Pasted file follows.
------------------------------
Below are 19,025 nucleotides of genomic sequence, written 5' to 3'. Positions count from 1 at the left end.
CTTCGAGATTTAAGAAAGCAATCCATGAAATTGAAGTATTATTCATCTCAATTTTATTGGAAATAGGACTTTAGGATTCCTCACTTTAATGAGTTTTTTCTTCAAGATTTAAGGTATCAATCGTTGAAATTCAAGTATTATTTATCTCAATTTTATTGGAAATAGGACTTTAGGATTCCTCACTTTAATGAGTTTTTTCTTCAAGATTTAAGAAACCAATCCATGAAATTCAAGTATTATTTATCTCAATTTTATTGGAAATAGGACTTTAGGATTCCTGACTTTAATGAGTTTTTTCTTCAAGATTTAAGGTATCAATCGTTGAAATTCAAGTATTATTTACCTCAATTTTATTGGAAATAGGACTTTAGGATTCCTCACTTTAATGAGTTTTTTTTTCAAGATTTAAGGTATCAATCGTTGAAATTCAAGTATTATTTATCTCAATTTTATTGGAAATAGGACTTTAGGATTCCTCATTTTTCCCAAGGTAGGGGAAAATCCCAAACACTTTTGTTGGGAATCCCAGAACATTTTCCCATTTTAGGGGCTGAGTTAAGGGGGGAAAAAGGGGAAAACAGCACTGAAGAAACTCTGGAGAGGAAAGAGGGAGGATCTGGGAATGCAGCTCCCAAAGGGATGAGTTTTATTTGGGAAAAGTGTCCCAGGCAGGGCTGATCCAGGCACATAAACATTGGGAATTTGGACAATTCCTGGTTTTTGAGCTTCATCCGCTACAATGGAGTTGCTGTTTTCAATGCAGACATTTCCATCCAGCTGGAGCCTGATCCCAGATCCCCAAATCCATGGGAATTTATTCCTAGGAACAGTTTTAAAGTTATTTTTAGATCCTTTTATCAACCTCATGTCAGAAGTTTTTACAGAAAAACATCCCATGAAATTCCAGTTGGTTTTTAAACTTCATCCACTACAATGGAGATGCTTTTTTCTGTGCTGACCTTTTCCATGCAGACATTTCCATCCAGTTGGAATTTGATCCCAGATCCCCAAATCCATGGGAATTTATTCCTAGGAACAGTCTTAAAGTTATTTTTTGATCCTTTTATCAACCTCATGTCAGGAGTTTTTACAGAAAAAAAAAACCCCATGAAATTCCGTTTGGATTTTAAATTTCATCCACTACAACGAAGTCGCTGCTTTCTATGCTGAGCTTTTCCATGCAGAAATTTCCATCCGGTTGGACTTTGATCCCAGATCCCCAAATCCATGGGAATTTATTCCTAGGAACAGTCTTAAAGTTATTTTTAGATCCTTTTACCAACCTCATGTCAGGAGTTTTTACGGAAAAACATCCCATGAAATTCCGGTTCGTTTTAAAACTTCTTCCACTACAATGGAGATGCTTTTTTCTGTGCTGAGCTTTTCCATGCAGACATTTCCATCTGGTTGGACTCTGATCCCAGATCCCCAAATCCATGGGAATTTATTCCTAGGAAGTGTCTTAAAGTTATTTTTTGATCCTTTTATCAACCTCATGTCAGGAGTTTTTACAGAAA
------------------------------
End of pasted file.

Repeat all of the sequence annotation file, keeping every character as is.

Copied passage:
Below are 19,025 nucleotides of genomic sequence, written 5' to 3'. Positions count from 1 at the left end.
CTTCGAGATTTAAGAAAGCAATCCATGAAATTGAAGTATTATTCATCTCAATTTTATTGGAAATAGGACTTTAGGATTCCTCACTTTAATGAGTTTTTTCTTCAAGATTTAAGGTATCAATCGTTGAAATTCAAGTATTATTTATCTCAATTTTATTGGAAATAGGACTTTAGGATTCCTCACTTTAATGAGTTTTTTCTTCAAGATTTAAGAAACCAATCCATGAAATTCAAGTATTATTTATCTCAATTTTATTGGAAATAGGACTTTAGGATTCCTGACTTTAATGAGTTTTTTCTTCAAGATTTAAGGTATCAATCGTTGAAATTCAAGTATTATTTACCTCAATTTTATTGGAAATAGGACTTTAGGATTCCTCACTTTAATGAGTTTTTTTTTCAAGATTTAAGGTATCAATCGTTGAAATTCAAGTATTATTTATCTCAATTTTATTGGAAATAGGACTTTAGGATTCCTCATTTTTCCCAAGGTAGGGGAAAATCCCAAACACTTTTGTTGGGAATCCCAGAACATTTTCCCATTTTAGGGGCTGAGTTAAGGGGGGAAAAAGGGGAAAACAGCACTGAAGAAACTCTGGAGAGGAAAGAGGGAGGATCTGGGAATGCAGCTCCCAAAGGGATGAGTTTTATTTGGGAAAAGTGTCCCAGGCAGGGCTGATCCAGGCACATAAACATTGGGAATTTGGACAATTCCTGGTTTTTGAGCTTCATCCGCTACAATGGAGTTGCTGTTTTCAATGCAGACATTTCCATCCAGCTGGAGCCTGATCCCAGATCCCCAAATCCATGGGAATTTATTCCTAGGAACAGTTTTAAAGTTATTTTTAGATCCTTTTATCAACCTCATGTCAGAAGTTTTTACAGAAAAACATCCCATGAAATTCCAGTTGGTTTTTAAACTTCATCCACTACAATGGAGATGCTTTTTTCTGTGCTGACCTTTTCCATGCAGACATTTCCATCCAGTTGGAATTTGATCCCAGATCCCCAAATCCATGGGAATTTATTCCTAGGAACAGTCTTAAAGTTATTTTTTGATCCTTTTATCAACCTCATGTCAGGAGTTTTTACAGAAAAAAAAAACCCCATGAAATTCCGTTTGGATTTTAAATTTCATCCACTACAACGAAGTCGCTGCTTTCTATGCTGAGCTTTTCCATGCAGAAATTTCCATCCGGTTGGACTTTGATCCCAGATCCCCAAATCCATGGGAATTTATTCCTAGGAACAGTCTTAAAGTTATTTTTAGATCCTTTTACCAACCTCATGTCAGGAGTTTTTACGGAAAAACATCCCATGAAATTCCGGTTCGTTTTAAAACTTCTTCCACTACAATGGAGATGCTTTTTTCTGTGCTGAGCTTTTCCATGCAGACATTTCCATCTGGTTGGACTCTGATCCCAGATCCCCAAATCCATGGGAATTTATTCCTAGGAAGTGTCTTAAAGTTATTTTTTGATCCTTTTATCAACCTCATGTCAGGAGTTTTTACAGAAA